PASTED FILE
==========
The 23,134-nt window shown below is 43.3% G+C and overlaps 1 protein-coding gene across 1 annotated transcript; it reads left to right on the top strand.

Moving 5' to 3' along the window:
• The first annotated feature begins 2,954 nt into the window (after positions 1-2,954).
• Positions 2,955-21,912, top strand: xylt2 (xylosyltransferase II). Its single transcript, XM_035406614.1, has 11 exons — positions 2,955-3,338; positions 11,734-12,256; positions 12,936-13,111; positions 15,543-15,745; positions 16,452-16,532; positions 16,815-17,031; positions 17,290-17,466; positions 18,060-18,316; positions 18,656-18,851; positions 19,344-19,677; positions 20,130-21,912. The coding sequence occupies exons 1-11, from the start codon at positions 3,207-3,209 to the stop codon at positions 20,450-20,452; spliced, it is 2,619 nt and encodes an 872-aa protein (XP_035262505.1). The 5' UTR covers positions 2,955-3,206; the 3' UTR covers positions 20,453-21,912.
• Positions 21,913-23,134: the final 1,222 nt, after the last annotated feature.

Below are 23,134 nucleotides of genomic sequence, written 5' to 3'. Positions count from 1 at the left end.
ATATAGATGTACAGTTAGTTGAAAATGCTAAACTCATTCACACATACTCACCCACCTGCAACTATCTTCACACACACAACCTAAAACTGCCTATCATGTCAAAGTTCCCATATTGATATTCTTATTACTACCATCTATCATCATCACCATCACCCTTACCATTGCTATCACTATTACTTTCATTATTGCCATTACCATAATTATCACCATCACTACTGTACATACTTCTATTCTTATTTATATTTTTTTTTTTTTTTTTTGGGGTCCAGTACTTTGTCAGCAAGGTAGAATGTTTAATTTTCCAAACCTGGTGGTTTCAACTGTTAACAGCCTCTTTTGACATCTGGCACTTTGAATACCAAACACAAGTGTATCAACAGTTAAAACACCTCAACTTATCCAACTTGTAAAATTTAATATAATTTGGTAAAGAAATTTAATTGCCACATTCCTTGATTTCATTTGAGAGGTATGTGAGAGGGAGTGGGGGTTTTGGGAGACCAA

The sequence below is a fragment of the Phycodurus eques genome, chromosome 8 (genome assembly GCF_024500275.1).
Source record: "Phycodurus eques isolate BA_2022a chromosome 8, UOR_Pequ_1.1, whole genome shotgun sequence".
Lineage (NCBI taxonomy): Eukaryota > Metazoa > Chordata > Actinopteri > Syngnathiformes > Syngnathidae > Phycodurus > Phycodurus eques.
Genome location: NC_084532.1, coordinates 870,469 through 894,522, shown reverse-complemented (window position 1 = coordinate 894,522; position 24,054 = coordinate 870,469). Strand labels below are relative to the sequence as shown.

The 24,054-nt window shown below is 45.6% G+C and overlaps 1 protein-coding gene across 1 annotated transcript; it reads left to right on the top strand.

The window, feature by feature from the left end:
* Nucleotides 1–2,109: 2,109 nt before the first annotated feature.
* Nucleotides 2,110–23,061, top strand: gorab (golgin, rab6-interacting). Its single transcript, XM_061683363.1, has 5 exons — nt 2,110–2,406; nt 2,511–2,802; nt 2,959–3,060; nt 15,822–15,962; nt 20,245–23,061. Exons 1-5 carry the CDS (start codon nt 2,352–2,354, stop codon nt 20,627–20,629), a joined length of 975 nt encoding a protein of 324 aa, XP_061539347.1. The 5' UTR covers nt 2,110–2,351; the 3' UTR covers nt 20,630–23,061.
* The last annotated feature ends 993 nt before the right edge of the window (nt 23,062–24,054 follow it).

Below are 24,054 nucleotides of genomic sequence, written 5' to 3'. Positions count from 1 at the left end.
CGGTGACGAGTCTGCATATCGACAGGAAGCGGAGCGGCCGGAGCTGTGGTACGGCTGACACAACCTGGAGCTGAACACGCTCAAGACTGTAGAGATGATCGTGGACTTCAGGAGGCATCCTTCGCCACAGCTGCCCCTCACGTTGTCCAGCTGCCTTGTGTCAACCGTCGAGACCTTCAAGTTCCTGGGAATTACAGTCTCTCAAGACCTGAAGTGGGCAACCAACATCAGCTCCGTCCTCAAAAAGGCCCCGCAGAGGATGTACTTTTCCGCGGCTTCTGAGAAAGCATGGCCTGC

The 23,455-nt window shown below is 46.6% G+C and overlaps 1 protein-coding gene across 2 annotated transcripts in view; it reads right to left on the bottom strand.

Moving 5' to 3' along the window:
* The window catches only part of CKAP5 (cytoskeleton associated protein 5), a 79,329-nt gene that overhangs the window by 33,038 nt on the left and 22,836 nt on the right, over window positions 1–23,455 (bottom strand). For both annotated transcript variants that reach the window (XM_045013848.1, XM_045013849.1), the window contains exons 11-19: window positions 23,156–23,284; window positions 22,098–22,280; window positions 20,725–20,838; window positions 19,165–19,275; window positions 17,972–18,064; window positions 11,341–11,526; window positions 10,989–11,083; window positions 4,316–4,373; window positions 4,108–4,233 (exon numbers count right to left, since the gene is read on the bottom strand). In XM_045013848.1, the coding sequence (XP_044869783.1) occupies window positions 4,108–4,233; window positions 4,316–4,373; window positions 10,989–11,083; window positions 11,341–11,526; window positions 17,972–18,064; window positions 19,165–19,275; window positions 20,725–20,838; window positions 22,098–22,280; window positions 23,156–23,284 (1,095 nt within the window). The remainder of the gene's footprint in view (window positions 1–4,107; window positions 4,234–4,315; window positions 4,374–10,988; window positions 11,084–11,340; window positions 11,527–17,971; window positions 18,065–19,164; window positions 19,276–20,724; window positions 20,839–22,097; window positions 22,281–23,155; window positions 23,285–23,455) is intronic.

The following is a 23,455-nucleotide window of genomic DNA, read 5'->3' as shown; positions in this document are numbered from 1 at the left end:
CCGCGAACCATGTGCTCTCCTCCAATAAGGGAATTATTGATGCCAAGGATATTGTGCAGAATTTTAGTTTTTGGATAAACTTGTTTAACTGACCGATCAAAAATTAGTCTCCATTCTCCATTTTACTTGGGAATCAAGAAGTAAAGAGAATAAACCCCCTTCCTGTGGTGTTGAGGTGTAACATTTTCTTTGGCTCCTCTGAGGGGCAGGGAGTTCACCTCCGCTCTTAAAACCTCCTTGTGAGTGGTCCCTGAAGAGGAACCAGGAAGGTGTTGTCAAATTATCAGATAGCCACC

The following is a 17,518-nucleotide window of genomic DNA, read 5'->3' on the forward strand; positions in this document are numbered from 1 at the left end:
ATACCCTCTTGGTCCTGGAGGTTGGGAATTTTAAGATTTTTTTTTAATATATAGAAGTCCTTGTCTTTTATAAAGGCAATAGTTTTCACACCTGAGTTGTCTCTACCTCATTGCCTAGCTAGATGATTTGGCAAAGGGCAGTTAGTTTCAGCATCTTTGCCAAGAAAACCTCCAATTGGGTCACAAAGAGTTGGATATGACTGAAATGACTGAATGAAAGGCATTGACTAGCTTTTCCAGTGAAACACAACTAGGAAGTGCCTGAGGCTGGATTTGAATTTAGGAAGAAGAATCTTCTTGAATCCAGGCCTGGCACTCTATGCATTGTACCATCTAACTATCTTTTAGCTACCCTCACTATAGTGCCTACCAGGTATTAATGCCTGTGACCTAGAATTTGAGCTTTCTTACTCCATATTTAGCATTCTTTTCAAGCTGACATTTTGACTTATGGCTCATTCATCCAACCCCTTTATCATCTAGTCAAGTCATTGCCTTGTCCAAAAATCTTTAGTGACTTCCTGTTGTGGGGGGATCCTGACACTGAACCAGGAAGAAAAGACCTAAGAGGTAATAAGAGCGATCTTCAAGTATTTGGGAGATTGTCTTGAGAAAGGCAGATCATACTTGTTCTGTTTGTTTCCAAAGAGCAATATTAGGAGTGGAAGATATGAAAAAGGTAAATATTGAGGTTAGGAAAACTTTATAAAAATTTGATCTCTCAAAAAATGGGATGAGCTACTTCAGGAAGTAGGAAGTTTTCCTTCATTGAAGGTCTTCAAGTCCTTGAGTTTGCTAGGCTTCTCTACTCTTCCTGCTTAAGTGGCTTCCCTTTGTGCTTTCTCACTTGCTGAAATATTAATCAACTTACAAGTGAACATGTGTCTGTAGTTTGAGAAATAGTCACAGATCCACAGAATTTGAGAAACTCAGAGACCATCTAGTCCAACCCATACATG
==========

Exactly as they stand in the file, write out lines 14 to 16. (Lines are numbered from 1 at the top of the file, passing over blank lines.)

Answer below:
* Nucleotides 1–2,109: 2,109 nt before the first annotated feature.
* Nucleotides 2,110–23,061, top strand: gorab (golgin, rab6-interacting). Its single transcript, XM_061683363.1, has 5 exons — nt 2,110–2,406; nt 2,511–2,802; nt 2,959–3,060; nt 15,822–15,962; nt 20,245–23,061. Exons 1-5 carry the CDS (start codon nt 2,352–2,354, stop codon nt 20,627–20,629), a joined length of 975 nt encoding a protein of 324 aa, XP_061539347.1. The 5' UTR covers nt 2,110–2,351; the 3' UTR covers nt 20,630–23,061.
* The last annotated feature ends 993 nt before the right edge of the window (nt 23,062–24,054 follow it).